Lighter PS5 model uses less energy according to breakdown

The heat and noise output are the same, but the new PS5 model uses upwards of 30 watts of electricity less than the last one.

Last week, Sony launched a new PlayStation 5 model in Australia. While it was no slimmer than the original model, customers quickly took note that it is lighter, meaning some changes must’ve been made to the internals.

It was only a matter of time before someone took the new PlayStation 5 apart to see what’s different about it, and a recent breakdown video does exactly that.

Perhaps the most interesting takeaway is that the new CFI-1200 model is more energy efficient than either the original CFI-1000 model or the CFI-1100 model which released last year.

The breakdown video ran a comparison test by having all three models play Astro’s Playroom. The CFI-1000 model drew about 218 watts of electricity, whereas the CFI-1100 model drew about 229 watts.

The CFI-1200 model, however, drew 201 watts. So that’s almost 20 to 30 watts less than its predecessors and a very noticeable improvement.

It should be noted, though, that the new model still generates roughly the same amount of heat and noise.

While this will only benefit those who purchase the new model, this is good news for new customers, considering everyone’s looking to save energy wherever they can amidst the energy crisis.

At the time of writing, the new model appears to only be available in Australia, with Japan getting it next week. It’ll no doubt begin to appear elsewhere in the world over the coming weeks.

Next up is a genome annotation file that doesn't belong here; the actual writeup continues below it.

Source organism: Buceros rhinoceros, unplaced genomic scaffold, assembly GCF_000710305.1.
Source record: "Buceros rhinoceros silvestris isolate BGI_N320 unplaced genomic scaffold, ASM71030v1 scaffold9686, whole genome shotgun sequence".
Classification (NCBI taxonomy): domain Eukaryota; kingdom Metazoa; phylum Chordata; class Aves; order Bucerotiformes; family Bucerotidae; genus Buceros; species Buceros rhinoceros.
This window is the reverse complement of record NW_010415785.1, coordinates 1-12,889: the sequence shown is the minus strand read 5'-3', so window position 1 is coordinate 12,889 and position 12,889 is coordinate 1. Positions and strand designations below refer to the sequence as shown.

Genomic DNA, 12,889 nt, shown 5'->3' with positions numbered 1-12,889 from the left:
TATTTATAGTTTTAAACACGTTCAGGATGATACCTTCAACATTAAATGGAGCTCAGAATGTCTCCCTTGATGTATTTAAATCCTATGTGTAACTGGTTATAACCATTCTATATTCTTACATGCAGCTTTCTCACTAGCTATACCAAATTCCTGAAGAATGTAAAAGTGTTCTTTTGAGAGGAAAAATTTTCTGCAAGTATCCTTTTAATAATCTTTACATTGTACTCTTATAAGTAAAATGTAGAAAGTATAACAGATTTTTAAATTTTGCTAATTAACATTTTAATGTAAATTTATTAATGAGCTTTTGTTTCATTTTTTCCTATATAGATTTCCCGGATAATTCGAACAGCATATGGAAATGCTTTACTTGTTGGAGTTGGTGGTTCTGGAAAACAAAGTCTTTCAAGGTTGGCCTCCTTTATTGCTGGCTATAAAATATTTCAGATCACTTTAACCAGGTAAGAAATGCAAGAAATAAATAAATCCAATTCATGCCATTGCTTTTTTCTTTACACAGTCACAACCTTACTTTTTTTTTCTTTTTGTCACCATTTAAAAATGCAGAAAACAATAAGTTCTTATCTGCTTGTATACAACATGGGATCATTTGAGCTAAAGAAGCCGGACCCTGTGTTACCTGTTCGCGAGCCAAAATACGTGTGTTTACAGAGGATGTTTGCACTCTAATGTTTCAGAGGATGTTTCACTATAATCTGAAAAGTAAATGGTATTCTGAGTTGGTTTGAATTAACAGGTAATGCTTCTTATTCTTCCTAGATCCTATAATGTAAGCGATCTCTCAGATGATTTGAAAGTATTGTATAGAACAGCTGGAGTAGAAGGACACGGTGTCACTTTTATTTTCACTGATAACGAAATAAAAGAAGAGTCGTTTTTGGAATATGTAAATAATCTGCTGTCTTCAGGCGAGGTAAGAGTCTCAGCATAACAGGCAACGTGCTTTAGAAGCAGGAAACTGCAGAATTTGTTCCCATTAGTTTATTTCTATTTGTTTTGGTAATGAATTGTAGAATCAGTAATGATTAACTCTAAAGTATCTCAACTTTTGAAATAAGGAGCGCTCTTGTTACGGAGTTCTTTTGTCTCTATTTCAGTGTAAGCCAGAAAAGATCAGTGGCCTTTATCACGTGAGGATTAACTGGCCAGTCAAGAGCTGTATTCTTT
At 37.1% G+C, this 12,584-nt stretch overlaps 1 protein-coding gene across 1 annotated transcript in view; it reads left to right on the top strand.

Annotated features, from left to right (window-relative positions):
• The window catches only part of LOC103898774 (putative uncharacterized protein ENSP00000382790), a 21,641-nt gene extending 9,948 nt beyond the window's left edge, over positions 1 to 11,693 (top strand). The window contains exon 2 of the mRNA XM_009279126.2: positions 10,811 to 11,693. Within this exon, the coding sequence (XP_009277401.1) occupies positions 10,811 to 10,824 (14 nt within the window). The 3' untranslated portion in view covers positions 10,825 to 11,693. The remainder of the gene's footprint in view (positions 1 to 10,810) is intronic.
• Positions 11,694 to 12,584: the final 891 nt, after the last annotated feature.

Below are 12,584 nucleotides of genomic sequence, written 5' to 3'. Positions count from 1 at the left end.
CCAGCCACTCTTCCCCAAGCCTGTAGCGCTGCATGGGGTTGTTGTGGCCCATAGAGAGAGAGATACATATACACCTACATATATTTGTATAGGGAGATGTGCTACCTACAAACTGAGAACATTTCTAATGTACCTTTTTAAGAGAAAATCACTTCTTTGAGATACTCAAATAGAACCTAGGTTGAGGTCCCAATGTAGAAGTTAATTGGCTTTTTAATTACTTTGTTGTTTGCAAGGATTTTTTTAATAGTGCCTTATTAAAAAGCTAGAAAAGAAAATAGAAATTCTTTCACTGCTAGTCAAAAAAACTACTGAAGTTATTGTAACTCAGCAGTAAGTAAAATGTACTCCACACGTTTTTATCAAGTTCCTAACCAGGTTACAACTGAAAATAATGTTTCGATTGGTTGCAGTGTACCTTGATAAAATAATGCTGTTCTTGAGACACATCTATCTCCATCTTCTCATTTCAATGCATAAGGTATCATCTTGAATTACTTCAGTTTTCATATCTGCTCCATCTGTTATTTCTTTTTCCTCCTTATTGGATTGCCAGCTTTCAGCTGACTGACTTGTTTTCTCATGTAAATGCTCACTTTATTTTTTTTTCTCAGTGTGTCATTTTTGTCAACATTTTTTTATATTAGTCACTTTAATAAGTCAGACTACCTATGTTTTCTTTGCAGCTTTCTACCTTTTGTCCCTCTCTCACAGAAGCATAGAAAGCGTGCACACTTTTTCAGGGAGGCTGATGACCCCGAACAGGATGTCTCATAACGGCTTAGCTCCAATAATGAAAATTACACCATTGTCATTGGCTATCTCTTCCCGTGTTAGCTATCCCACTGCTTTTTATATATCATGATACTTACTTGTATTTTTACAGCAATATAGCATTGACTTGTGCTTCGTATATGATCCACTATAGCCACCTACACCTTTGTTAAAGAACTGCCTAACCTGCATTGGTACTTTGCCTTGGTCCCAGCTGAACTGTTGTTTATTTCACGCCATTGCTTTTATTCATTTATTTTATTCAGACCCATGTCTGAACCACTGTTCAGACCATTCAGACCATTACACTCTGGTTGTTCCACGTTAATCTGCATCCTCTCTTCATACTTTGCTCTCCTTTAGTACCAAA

The breakdown comes via YouTuber Austin Evans, who previously got a lot of flak (and by flak, we mean he got doxxed) for suggesting that the last PlayStation 5 model was worse than the original due to its smaller heatsink.

He’s far more positive about the new model, though, saying that it’s more efficient power consumption makes it better than both the previous models.

As for the actual internals, Evans explains that Sony has shrunk pretty much everything, including the motherboard and the heatsink, as well as revised the cooling system.

The one downside appears to be that the CMOS battery, which powers the motherboard, is hidden behind the heatsink. This means it’s not as easy to replace since, if you ever need to remove it, you need to dissemble the entire console to get to it.

Follow Metro Gaming on Twitter and email us at [email protected]

To submit Inbox letters and Reader’s Features more easily, without the need to send an email, just use our Submit Stuff page here.

For more stories like this, check our Gaming page.

Source: Read Full Article